• Aside from Ansah, Moore tallied his sacks against the toughest teams. With sacks against Alabama, LSU, and Mississippi State – Moore beat a difficult assortment of O-lines for his sacks.
  • Mingo, with a similar SEC schedule as Moore, got his sacks against a difficult schedule. Is this the reason for his lack of production, is it an excuse, or does it have absolutely nothing to do with it? I’m leaning towards little to do with his lack of production, but the fact that he was able to produce good speed rushes against that schedule is impressive.
  • Both Carradine and Werner’s strength of sacks were in the bottom three in this group. Sacks against lowly Maryland and Wake Forest really dragged down their numbers. By this metric, Werner’s best sacks were against Miami then Florida (UF didn’t get a lot of love due to the 39 sacks they surrendered).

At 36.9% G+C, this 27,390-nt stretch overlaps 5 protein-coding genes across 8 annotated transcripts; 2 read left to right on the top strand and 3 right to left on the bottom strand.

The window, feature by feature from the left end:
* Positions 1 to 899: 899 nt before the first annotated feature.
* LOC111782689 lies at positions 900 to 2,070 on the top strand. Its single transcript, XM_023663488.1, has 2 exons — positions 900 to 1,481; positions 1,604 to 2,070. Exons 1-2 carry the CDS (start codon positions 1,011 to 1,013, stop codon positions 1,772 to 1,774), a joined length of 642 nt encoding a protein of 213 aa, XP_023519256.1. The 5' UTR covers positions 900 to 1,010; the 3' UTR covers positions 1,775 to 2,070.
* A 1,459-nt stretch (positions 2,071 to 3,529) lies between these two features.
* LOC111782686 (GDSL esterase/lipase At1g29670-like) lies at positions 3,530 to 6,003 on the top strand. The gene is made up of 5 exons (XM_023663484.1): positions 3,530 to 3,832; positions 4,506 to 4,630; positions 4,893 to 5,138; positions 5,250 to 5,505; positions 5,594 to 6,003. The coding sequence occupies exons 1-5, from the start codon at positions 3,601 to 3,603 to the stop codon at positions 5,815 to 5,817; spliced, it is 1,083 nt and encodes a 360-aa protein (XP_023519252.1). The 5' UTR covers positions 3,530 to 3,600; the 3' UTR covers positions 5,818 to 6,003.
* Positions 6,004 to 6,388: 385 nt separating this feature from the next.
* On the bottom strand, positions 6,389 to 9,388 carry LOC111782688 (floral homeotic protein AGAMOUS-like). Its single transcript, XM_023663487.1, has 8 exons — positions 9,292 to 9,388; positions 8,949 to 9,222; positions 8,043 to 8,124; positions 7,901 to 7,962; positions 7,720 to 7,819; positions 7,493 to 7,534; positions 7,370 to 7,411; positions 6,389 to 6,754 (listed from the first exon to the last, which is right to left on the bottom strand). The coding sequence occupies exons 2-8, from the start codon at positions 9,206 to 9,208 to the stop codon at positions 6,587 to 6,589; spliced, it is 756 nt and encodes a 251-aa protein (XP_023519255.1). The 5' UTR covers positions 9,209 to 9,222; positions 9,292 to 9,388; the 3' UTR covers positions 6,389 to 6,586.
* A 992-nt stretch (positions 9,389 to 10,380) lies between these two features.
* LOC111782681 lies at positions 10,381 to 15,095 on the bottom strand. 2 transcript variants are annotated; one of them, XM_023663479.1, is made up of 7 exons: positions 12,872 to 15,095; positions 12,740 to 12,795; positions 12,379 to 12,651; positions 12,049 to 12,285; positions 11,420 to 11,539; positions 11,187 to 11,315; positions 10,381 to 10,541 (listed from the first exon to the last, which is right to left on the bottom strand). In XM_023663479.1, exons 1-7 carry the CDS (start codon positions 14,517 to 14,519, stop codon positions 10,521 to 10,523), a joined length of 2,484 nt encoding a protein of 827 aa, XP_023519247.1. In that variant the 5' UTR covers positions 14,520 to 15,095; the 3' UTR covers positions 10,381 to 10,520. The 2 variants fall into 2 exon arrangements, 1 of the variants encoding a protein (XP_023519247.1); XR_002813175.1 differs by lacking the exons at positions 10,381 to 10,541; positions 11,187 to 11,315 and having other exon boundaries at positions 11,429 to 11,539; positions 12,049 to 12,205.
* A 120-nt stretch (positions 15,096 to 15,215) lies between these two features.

• Outside of Ansah’s fluky SOS, Okafor tallied his sacks against the strongest opponents on average. Many of the QBs he sacked were not sacked particularly often, making his sacks more “difficult”.

How Did Their Team Contribute?

I’m not going to comment on this, just explain and post. These are the average amount of rushers and blitzers their teams sent against opposing offensive lines. The idea being, the higher the total rushers and blitzers, the more each rusher was helped by their teammates.


Sacks By Down



Remember this is part 1 of 2, the second part will be focusing on giving a broader perspective of these pass rushers. That means analyzing their overall effectiveness by snap of rushing the QB, looking at pressures, among other factors. Sacks are certainly not the most important thing when it comes to QBs, but that’s where this analysis is starting.

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Posted in: Defensive Ends